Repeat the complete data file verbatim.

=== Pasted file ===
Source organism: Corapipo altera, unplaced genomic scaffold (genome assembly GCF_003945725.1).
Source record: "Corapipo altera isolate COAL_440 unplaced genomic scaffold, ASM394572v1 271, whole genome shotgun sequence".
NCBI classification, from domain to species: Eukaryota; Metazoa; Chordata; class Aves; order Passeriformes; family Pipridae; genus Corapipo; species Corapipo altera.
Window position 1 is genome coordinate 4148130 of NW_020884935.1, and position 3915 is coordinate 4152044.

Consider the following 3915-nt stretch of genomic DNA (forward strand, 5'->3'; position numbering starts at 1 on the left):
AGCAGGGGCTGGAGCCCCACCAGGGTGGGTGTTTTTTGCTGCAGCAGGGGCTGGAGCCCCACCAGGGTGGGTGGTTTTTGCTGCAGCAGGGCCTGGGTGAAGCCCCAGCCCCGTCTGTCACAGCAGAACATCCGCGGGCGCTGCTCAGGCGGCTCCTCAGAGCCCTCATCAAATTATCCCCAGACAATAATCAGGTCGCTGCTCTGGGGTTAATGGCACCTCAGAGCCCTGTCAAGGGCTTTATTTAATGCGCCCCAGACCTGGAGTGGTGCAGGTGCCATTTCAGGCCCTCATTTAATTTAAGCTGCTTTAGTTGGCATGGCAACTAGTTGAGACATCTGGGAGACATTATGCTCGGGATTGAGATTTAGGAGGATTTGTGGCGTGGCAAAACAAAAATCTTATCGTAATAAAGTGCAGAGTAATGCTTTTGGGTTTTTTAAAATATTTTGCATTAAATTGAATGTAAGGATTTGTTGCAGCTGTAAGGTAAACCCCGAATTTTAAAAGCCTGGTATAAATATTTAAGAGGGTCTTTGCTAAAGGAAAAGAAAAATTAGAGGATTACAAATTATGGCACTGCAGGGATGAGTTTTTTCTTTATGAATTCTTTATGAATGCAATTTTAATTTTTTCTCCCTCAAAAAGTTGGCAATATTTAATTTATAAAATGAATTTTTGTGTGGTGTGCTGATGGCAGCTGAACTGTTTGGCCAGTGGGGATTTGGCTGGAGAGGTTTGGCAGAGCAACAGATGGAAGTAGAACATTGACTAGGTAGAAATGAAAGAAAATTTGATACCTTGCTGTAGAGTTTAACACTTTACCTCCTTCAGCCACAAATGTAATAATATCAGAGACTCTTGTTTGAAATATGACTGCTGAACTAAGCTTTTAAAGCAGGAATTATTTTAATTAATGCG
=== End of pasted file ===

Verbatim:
Source organism: Corapipo altera, unplaced genomic scaffold (genome assembly GCF_003945725.1).
Source record: "Corapipo altera isolate COAL_440 unplaced genomic scaffold, ASM394572v1 271, whole genome shotgun sequence".
NCBI classification, from domain to species: Eukaryota; Metazoa; Chordata; class Aves; order Passeriformes; family Pipridae; genus Corapipo; species Corapipo altera.
Window position 1 is genome coordinate 4148130 of NW_020884935.1, and position 3915 is coordinate 4152044.

Consider the following 3915-nt stretch of genomic DNA (forward strand, 5'->3'; position numbering starts at 1 on the left):
AGCAGGGGCTGGAGCCCCACCAGGGTGGGTGTTTTTTGCTGCAGCAGGGGCTGGAGCCCCACCAGGGTGGGTGGTTTTTGCTGCAGCAGGGCCTGGGTGAAGCCCCAGCCCCGTCTGTCACAGCAGAACATCCGCGGGCGCTGCTCAGGCGGCTCCTCAGAGCCCTCATCAAATTATCCCCAGACAATAATCAGGTCGCTGCTCTGGGGTTAATGGCACCTCAGAGCCCTGTCAAGGGCTTTATTTAATGCGCCCCAGACCTGGAGTGGTGCAGGTGCCATTTCAGGCCCTCATTTAATTTAAGCTGCTTTAGTTGGCATGGCAACTAGTTGAGACATCTGGGAGACATTATGCTCGGGATTGAGATTTAGGAGGATTTGTGGCGTGGCAAAACAAAAATCTTATCGTAATAAAGTGCAGAGTAATGCTTTTGGGTTTTTTAAAATATTTTGCATTAAATTGAATGTAAGGATTTGTTGCAGCTGTAAGGTAAACCCCGAATTTTAAAAGCCTGGTATAAATATTTAAGAGGGTCTTTGCTAAAGGAAAAGAAAAATTAGAGGATTACAAATTATGGCACTGCAGGGATGAGTTTTTTCTTTATGAATTCTTTATGAATGCAATTTTAATTTTTTCTCCCTCAAAAAGTTGGCAATATTTAATTTATAAAATGAATTTTTGTGTGGTGTGCTGATGGCAGCTGAACTGTTTGGCCAGTGGGGATTTGGCTGGAGAGGTTTGGCAGAGCAACAGATGGAAGTAGAACATTGACTAGGTAGAAATGAAAGAAAATTTGATACCTTGCTGTAGAGTTTAACACTTTACCTCCTTCAGCCACAAATGTAATAATATCAGAGACTCTTGTTTGAAATATGACTGCTGAACTAAGCTTTTAAAGCAGGAATTATTTTAATTAATGCG